AstraZeneca boss suggests vaccine impact lasts longer: COVID-19 daily bulletin
Simon Ormiston
After a legal dispute with AstraZeneca following canceled deliveries, the European Union has increasingly placed its faith in mRNA vaccines instead./Matthias Schrader/AP

After a legal dispute with AstraZeneca following canceled deliveries, the European Union has increasingly placed its faith in mRNA vaccines instead./Matthias Schrader/AP

The CEO of AstraZeneca believes there could be a link between what he says is comparatively lower levels of COVID-19 hospitalizations in the UK, and the use of its vaccine in older people.

Unlike in the UK, the AstraZeneca vaccine was initially limited to those under 65 by a number of European governments.

After the vaccine had been given regulatory approval in January France's President Emmanuel Macron cast doubt on the drug's effectiveness by saying it had been rushed through and Germany's Chancellor Angela Merkel added to that by originally saying she would not get the vaccine.

In an interview with the BBC, the vaccine maker's chief Pascal Soriot said the adenovirus vaccine produced by the company provides a better T-cell response and, therefore, longer-lasting protection than vaccines that rely on mRNA technology, such as the Pfizer-BioNtech and Moderna jabs.

"The antibody response is what drives the immediate reaction or defense of the body when you are attacked by the virus," Soriot said. "And the T-cell response takes a little longer to come in. But it's actually more durable; it lasts longer."

Pushed on whether increasing hospitalizations in Europe were linked to EU countries not using the adenovirus jab in older people, Soriot said: "There's no proof of anything. We don't know. But we need more data to analyze this and get the answer."




· France's Prime Minister Jean Castex has tested positive for COVID-19 after finding out that one of his daughters had contracted the virus. Castex will isolate for 10 days after spending Monday in Brussels meeting Belgium's Prime Minister Alexander De Croo. The 56-year-old had been fully vaccinated in the spring and had never tested positive before.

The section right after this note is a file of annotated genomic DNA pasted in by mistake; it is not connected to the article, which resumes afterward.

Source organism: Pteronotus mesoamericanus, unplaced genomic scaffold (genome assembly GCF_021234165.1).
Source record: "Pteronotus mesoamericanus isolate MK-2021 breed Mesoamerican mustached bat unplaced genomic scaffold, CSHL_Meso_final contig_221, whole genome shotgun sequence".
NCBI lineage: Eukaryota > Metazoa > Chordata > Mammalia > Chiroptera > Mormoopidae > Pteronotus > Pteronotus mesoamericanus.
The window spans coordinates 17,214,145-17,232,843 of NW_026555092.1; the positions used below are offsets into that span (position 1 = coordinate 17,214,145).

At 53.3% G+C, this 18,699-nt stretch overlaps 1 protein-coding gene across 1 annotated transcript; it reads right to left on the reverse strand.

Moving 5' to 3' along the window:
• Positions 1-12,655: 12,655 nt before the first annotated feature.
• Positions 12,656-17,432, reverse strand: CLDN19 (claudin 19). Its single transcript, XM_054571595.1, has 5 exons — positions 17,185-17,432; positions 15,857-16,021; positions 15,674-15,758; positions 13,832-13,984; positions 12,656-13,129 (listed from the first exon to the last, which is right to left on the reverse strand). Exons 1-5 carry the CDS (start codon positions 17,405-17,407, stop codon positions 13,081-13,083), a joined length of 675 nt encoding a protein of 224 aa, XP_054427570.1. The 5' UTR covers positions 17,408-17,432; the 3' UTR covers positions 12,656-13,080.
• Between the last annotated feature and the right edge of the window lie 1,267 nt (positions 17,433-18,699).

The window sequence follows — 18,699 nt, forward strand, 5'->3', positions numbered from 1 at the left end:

· De Croo thanked police for working to protect the public in a "very difficult period," after three officers were injured when stones were thrown and fires started by protesters in Brussels. People took to the streets on Sunday chanting "freedom" to demonstrate over tougher measures, including working from home and mandatory mask-wearing. De Croo told the media "we live in a free country, we can protest, but the way in which some demonstrators behaved had nothing to do with freedom."

· "Probably by the end of this winter, as is sometimes cynically said, pretty much everyone in Germany will be vaccinated, cured or dead," Germany's Health Minister Jens Spahn has predicted, as he urged the public to get jabbed.


Watch: Giles Gibson reports on protests in Belgium:



Watch: Author David Robert Grimes on vaccines and conspiracy theories:



· A leading scientific body advising the French government on the pandemic has recommended extending the availability of booster shots to all vaccinated adults. Currently, France is only offering additional jabs to people over 65, but immunologist Alain Fischer from the Vaccine Strategy Orientation Council said that "to restore vaccine effectiveness to levels allowing us to control the epidemic," booster shots should be available to all adults.

· In the Netherlands Prime Minister Mark Rutte described the demonstrations over the weekend as "pure violence under the guise of protest." The country's return to a partial lockdown, with bars, cafes, restaurants and supermarkets closing at 8 p.m., led to three days of violence with at least 130 arrests. The government said on Monday that people needed to stick to the measures or else further restrictions would be implemented.

· Slovakia is the latest country to encourage a more significant uptake of vaccines by introducing restrictions for the unvaccinated, as it battles one of the world's highest infection rates. Those who have not received vaccines are no longer allowed to enter stores other than those considered essential, such as for food or medicine, even if they have a recent negative test.



CGTN China: Chinese mainland records 19 confirmed COVID-19 cases

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CGTN Africa: Expert calls for action on childhood tuberculosis in Africa


Cover image: Thomas Banneyer/AFP

Source(s): AFP ,Reuters

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